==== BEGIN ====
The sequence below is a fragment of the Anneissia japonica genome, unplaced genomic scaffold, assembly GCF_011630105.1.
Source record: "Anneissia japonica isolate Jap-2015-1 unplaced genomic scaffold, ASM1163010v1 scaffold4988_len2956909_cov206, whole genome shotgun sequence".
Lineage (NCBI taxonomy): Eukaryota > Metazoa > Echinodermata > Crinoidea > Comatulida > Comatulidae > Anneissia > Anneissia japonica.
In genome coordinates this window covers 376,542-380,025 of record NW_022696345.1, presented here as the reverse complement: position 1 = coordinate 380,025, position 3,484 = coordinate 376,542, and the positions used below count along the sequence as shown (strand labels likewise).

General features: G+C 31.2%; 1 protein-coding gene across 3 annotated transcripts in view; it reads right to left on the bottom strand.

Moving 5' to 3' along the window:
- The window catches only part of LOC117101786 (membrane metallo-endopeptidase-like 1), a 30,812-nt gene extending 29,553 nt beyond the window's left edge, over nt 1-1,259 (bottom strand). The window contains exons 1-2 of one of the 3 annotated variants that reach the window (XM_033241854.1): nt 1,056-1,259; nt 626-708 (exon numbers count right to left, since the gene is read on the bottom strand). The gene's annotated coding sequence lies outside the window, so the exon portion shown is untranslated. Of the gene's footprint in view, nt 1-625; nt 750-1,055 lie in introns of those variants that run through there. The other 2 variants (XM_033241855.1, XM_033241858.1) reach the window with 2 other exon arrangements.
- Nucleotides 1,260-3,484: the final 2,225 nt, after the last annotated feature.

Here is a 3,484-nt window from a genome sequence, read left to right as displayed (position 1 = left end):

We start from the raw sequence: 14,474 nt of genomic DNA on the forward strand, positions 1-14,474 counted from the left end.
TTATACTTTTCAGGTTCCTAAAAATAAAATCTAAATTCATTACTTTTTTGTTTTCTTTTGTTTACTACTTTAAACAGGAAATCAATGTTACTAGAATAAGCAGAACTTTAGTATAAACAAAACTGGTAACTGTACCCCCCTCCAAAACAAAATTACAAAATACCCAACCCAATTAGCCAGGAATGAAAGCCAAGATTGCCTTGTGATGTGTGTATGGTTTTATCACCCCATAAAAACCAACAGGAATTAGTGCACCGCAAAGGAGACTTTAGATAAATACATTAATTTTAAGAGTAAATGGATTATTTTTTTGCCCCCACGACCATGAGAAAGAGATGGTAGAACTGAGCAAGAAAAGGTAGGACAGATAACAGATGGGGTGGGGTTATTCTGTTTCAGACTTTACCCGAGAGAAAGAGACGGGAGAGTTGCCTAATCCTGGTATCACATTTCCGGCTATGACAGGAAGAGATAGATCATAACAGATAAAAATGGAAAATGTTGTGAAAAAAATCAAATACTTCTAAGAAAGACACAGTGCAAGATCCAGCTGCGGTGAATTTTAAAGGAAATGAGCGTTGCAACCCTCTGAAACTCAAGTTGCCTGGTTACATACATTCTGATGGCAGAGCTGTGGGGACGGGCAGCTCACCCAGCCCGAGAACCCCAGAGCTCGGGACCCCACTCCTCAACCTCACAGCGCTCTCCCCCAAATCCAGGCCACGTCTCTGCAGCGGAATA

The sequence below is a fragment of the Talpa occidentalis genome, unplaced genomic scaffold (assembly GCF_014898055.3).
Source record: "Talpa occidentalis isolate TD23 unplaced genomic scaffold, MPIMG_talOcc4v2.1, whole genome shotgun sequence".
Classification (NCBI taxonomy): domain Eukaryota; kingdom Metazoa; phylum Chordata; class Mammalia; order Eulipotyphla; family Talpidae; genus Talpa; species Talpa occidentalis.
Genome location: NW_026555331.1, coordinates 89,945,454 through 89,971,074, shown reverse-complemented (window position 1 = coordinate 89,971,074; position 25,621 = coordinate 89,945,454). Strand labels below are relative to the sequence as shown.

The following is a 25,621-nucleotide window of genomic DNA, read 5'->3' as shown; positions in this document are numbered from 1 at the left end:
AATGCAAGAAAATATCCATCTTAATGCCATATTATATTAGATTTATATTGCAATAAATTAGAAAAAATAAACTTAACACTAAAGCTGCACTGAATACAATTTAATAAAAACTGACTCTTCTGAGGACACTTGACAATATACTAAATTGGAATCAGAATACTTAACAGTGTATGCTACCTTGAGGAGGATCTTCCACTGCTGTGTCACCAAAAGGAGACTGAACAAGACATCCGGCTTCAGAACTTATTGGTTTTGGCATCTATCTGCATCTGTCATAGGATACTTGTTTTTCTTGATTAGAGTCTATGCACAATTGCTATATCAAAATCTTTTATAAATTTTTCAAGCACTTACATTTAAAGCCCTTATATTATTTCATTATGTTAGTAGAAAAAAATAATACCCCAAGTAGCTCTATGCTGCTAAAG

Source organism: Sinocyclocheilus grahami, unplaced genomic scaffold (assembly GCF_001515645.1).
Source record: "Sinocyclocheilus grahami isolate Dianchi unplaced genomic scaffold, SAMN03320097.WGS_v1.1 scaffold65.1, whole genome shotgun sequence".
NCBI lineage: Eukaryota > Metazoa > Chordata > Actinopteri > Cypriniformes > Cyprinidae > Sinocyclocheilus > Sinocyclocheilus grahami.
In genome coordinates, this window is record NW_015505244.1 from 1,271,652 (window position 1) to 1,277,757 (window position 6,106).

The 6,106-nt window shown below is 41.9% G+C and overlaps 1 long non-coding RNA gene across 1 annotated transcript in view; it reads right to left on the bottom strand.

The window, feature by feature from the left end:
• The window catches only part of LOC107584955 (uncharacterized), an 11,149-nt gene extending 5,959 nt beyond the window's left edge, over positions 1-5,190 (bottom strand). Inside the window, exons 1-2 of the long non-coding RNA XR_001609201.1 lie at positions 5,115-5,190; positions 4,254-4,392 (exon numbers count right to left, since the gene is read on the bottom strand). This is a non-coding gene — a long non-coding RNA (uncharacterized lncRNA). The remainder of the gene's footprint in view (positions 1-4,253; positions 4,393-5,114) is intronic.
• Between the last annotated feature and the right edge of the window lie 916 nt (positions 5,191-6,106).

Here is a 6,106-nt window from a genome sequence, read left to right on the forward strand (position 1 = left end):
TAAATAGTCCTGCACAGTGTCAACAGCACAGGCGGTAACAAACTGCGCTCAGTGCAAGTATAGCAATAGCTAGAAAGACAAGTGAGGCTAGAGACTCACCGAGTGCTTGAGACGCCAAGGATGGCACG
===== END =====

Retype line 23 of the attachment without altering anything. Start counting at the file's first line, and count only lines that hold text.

The window, feature by feature from the left end: